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Discovering that I am a citizen of the world An educational adventure. SDG 4

by | Mar 31, 2023 | Europa, People | 0 comments

Discovering that I am a citizen of the world

An educational adventure. SDG 4

  • Miguel Angel Velasco cmf
  • Doctor in Educational Sciences
  • Licentiate in Systematic Theology
  • Master in Development and Diplomacy

At this point in April, after the Holy Week of the year 2023, I am concluding my teaching as a teacher of Religion in the second year of high school at the Claret School in Madrid. I was asked in September 2022 to take charge of this educational adventure with 17 and 18 years old students in the year before university. During the three previous years, I was part of the Claretian Missionary Team at the United Nations, the last of which was spent in New York around the UN headquarters in that city. This article presents the teaching-learning experience of the 2022-2023 academic year.

Approach to the experience

The second year of Bachillerato at the Claret in Madrid has, in the academic year 2022-2023, two sections of Science, two of Letters, and one of Arts; the diversity of student interests was assured. In the current Spanish educational regulation of the Community of Madrid, the subject of Religion is allotted one hour per week, with an academic qualification, but without incidence in the grade of access to the university. According to the curriculum approved by the Spanish Episcopal Conference, the subject of Religion in the second year of high school must focus on the responsibility and commitment of Catholic believers in society.

I wanted to offer the students of the second year of Bachillerato a curricular development of Religion, which combines my experience in the United Nations with the social commitment of Catholics. It was an opportunity to open the sophomores to consider the problems of our global world and how Catholics must collaborate to improve it. The course title was: “World Citizens: Engaged in Building a Better World.”

The evolutionary moment they are in and the global moment we are in.

Introducing a group of students at the end of adolescence, defined by the search for personal and group identity, to global issues takes work. More than at other times, their interests are focused on developing their personal history, on what they live, feel, and want, related primarily to their immediate environment. So why introduce issues such as Global Citizenship into the teaching curriculum? The answer is simple: they will begin a stage in their lives, at university and at work, in which their minds and life experiences will open up to the international, to the “global.”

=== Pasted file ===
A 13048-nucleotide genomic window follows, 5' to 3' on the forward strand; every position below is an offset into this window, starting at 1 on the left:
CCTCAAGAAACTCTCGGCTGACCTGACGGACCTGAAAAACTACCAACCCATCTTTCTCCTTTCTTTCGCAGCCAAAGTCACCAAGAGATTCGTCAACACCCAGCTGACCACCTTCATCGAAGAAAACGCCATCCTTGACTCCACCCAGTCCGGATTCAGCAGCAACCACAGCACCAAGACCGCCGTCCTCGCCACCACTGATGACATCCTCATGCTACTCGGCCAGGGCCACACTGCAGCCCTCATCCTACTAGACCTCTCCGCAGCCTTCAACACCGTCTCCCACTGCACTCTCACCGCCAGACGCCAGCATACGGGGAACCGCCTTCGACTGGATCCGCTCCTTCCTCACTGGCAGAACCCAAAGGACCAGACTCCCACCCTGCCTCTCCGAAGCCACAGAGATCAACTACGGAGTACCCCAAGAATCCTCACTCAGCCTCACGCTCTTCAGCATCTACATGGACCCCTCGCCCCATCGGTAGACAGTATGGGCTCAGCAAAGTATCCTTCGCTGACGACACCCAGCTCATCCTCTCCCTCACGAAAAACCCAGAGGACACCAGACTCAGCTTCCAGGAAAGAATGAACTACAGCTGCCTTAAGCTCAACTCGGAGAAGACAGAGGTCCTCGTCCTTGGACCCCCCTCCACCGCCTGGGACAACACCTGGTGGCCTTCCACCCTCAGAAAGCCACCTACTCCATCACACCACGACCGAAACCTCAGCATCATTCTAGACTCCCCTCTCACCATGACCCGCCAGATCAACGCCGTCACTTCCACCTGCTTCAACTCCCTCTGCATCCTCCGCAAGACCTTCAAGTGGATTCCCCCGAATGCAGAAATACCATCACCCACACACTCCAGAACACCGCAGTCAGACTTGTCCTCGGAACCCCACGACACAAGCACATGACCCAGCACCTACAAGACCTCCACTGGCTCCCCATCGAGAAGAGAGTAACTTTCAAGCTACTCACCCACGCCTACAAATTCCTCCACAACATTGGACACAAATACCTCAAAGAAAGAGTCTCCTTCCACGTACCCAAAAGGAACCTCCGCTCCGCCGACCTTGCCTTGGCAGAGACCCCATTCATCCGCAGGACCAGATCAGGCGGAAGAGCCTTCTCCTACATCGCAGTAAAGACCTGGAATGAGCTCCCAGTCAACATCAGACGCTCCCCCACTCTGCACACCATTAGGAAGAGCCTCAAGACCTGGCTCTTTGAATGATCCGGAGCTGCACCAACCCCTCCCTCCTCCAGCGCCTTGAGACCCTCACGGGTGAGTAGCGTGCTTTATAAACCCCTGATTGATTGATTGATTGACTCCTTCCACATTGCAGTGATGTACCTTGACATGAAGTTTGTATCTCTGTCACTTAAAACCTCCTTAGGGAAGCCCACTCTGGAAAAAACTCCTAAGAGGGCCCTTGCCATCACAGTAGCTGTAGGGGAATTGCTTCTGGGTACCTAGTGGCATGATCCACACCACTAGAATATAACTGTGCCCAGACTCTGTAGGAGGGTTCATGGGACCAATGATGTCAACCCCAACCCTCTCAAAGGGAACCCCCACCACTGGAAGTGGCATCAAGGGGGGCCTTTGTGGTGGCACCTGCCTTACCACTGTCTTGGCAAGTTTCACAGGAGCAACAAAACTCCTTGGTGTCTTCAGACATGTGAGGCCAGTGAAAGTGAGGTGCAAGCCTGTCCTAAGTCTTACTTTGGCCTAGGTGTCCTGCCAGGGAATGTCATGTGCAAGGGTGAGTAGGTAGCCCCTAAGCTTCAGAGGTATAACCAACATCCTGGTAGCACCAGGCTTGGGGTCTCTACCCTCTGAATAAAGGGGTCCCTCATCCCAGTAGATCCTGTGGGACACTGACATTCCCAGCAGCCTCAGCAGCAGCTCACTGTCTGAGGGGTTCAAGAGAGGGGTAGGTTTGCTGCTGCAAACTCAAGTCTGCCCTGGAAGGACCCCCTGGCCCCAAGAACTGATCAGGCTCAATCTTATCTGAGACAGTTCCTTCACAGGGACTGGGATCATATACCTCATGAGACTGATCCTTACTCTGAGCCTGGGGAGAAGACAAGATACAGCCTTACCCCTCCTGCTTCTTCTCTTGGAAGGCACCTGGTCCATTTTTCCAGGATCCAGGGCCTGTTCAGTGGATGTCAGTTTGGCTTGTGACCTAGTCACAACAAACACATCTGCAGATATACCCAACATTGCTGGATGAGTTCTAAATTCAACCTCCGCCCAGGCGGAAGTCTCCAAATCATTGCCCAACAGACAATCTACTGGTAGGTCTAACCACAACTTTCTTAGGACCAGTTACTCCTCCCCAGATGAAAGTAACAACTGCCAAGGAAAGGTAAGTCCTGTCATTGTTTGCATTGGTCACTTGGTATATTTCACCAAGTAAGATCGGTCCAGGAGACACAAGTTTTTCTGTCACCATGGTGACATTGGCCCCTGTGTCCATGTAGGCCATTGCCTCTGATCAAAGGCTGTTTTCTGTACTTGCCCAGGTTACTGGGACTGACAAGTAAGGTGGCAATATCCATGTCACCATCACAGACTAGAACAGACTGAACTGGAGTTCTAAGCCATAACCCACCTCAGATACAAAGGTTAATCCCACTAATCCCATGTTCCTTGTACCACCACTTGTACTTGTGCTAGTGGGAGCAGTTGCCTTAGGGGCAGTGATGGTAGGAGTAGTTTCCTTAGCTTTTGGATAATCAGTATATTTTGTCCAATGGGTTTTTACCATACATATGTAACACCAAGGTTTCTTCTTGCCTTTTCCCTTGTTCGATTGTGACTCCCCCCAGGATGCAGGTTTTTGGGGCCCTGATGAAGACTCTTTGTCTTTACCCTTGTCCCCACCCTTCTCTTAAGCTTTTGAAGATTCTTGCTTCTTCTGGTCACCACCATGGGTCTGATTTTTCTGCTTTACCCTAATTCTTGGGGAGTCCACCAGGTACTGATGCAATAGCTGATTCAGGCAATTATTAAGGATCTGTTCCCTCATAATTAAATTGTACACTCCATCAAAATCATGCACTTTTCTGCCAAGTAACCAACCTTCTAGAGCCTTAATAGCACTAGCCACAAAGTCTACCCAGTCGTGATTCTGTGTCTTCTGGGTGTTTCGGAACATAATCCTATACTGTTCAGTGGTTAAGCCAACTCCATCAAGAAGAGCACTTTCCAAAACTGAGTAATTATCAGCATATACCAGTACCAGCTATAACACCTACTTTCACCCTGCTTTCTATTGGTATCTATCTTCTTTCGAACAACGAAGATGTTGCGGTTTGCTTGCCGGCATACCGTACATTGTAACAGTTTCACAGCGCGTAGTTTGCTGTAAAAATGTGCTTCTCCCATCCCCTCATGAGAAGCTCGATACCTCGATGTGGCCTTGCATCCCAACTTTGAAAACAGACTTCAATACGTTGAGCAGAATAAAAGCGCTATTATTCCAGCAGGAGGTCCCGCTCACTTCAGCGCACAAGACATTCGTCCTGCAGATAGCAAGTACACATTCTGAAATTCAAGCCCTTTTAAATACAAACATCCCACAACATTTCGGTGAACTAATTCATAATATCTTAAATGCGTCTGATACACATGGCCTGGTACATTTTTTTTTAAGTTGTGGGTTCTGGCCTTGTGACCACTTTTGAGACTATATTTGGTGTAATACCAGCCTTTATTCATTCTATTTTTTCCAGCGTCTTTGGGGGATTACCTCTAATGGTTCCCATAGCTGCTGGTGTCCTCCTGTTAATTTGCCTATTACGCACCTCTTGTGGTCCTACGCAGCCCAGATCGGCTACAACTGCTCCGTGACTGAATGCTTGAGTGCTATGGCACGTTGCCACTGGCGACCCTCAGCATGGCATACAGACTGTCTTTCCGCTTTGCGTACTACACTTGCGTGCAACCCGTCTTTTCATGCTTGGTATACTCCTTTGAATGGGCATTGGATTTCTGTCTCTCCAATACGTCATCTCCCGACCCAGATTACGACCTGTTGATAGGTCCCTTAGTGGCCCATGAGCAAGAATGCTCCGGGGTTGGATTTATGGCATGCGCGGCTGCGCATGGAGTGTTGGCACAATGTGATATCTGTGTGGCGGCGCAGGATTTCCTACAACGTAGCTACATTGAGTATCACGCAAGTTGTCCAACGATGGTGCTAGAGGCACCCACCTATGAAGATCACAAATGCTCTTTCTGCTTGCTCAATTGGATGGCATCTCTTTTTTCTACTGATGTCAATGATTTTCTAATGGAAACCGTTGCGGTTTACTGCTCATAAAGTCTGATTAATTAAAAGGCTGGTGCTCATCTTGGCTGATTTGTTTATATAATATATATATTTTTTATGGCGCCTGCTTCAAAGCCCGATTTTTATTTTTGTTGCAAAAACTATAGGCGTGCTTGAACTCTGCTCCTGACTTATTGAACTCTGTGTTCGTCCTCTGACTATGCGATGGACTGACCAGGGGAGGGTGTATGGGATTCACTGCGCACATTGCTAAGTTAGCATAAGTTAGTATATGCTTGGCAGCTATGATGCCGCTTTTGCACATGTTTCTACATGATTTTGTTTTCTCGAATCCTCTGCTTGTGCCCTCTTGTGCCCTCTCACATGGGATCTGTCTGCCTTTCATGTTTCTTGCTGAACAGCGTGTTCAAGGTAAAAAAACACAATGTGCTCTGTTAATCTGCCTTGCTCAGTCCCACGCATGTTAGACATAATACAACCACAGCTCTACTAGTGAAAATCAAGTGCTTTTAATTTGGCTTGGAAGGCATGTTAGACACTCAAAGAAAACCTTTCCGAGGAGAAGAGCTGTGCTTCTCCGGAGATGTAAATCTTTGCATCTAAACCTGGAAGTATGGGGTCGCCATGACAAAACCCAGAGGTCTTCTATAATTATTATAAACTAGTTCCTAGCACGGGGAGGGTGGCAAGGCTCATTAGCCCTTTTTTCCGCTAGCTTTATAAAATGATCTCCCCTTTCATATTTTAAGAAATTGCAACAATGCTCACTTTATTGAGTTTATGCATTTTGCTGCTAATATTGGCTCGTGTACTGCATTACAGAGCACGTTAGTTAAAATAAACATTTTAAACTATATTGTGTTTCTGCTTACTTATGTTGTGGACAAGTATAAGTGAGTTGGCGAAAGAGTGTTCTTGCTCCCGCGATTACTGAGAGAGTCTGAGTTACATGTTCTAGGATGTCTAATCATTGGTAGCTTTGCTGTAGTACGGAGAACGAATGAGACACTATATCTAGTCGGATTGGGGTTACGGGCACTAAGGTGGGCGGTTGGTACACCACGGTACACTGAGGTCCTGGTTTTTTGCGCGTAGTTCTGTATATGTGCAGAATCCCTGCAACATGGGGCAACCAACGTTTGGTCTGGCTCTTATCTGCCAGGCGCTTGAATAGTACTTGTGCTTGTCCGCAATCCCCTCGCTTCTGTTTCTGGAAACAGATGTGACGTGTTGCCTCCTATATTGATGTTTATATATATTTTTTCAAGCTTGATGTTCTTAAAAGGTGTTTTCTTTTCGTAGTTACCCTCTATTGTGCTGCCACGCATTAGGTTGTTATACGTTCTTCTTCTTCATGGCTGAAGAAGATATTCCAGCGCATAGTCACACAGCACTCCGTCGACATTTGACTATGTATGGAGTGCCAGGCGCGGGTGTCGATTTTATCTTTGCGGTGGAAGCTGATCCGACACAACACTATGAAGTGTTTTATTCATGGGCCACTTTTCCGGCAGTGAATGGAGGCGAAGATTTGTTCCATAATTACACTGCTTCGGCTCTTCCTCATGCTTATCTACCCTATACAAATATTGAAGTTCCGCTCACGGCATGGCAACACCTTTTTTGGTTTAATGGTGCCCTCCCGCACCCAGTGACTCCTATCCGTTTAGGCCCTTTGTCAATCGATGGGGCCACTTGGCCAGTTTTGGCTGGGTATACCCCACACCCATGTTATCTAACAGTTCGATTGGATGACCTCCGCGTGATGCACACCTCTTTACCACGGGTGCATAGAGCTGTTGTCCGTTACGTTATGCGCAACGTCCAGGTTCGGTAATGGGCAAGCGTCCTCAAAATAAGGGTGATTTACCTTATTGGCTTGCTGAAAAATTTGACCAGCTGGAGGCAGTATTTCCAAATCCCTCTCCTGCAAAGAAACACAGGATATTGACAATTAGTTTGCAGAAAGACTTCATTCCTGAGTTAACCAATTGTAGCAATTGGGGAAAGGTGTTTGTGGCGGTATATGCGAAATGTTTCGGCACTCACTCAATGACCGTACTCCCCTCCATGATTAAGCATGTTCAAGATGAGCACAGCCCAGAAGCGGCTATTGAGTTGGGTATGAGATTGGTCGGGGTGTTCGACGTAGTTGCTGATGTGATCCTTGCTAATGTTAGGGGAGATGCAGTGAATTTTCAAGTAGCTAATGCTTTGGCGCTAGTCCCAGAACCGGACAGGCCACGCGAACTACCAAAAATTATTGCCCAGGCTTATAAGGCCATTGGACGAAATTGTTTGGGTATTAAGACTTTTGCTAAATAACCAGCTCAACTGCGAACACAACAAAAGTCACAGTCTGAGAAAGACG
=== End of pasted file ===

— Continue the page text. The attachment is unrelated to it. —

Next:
It is not just that their small world of interpersonal relationships will be overwhelmed by a massive amount of university-related news, but that they will open up to the world, properly speaking. International connections are becoming ever closer in an increasingly interconnected and interdependent world. Students must leave school with an initial preparation for what is to come; they must also be aware that they must be protagonists of the changes toward a better world. This approach has to be lived from the Christian commitment to the transforming action of reality; the Social Doctrine of the Church is an excellent guide for this type of Christian commitment, specifically the encyclicals Laudato Si and Fratelli Tutti by Pope Francis.

Objectives, development, and contents

The objectives of the course concerning the students were:

  • – To open them to the complex reality of global international relations.
  • – To present the primary responses that the international community has given in the search to build a more just and peaceful world.
  • – To present the answers that, from the religions, especially from the Christian-Catholic one, have been given to build a more fraternal world.